I see what you mean and I am surprised that so far most have more or less agreed - it feels like most threads I've read about thank you notes have been dominated by people who strongly feel that a written thank you note is always a necessity. But they might be exceptions :-)

When you write that your listed situations need a little more gratitude than saying 'thanks' I agree - but I don't agree that the best way of doing this is always by writing a note. For 1) and 2), I'd often call/e-mail instead, or reciprocate someone's help by inviting them to dinner or something. For 3, they'd mainly be in writing, and we don't have showers.
« Last Edit: October 25, 2011, 03:41:09 PM by a »

Lisbeth

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Re: Why written thank you notes?
« Reply #8 on: October 25, 2011, 03:38:42 PM »
I think that written notes are necessary for the following situations:

1) The thank-you is for a gift that was sent to you as opposed to being given in person.
2) The thank-you is for special assistance that is for something out of the ordinary.
3) The thank-you is for a rite of passage: birth, graduation, confirmation, bar/bat mitzvah, wedding, funeral/condolence.
4) The thank-you is for a shower gift.

In these situations, I think one needs to do a little more to show gratitude than just say "thanks."

I see what you mean and I am surprised that so far most have more or less agreed - it feels like most threads I've read about thank you notes have been dominated by people who strongly feel that a written thank you note is always a necessity. But they might be exceptoins :-)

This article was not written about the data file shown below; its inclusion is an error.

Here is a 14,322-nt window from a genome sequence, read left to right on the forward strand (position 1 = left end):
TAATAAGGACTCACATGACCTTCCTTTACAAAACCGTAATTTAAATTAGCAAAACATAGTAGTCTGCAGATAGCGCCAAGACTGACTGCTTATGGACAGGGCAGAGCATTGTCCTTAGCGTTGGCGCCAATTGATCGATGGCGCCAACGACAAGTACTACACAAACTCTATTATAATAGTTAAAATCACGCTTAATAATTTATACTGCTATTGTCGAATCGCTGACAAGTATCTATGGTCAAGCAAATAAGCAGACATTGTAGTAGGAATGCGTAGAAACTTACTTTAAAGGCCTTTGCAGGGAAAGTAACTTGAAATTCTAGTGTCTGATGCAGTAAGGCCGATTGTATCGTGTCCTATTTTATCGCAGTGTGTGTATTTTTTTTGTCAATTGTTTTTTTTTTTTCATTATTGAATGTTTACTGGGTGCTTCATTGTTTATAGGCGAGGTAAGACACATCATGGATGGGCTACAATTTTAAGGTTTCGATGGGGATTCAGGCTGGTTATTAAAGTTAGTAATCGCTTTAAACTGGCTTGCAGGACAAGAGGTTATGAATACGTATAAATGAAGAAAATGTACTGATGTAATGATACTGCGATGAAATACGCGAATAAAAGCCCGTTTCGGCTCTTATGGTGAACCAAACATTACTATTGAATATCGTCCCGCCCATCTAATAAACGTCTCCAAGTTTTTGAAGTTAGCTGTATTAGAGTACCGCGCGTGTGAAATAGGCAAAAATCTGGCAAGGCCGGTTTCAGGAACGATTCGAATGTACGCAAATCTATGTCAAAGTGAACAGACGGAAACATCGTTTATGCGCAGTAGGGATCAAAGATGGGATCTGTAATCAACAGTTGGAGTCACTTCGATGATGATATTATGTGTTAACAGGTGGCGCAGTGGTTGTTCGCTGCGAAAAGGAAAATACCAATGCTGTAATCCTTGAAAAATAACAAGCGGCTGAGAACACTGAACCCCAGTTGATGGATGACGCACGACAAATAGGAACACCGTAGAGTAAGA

When you write that your listed situations need a little more gratitude than saying 'thanks' I agree - but I don't agree that the best way of doing this is always by writing a note. For 1) and 2), I'd often call/e-mail instead, or reciprocate someone's help by inviting them to dinner or something. For 3, they'd mainly be in writing, and we don't have showers.

I'd still write the note for 1 and 2.  It is not always possible to reciprocate with an invitation, and phone calls in these instances seem inadequate to me due to the necessity of arranging for shipping in 1 and in 2, that the assistance is special and extraordinary.
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mechtilde

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Re: Why written thank you notes?
« Reply #9 on: October 25, 2011, 05:14:11 PM »
I'll send a thankyou note when I can't thank the giver in person. I usually end up sending and receiving them at Christmas and on Birthdays. I sent them to everyone after  we got married.

DH finds the whole thing odd, as in Germany where he is from, the giver's name is not listed on the gift- only the name of the recipient.
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Lisbeth

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Re: Why written thank you notes?
« Reply #10 on: October 25, 2011, 05:25:17 PM »
I'll send a thankyou note when I can't thank the giver in person. I usually end up sending and receiving them at Christmas and on Birthdays. I sent them to everyone after  we got married.

DH finds the whole thing odd, as in Germany where he is from, the giver's name is not listed on the gift- only the name of the recipient.

But there would be a return address on it if it was shipped to him, wouldn't there be?  If he received it in person, he would remember who gave it to him, wouldn't he?
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kareng57

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Re: Why written thank you notes?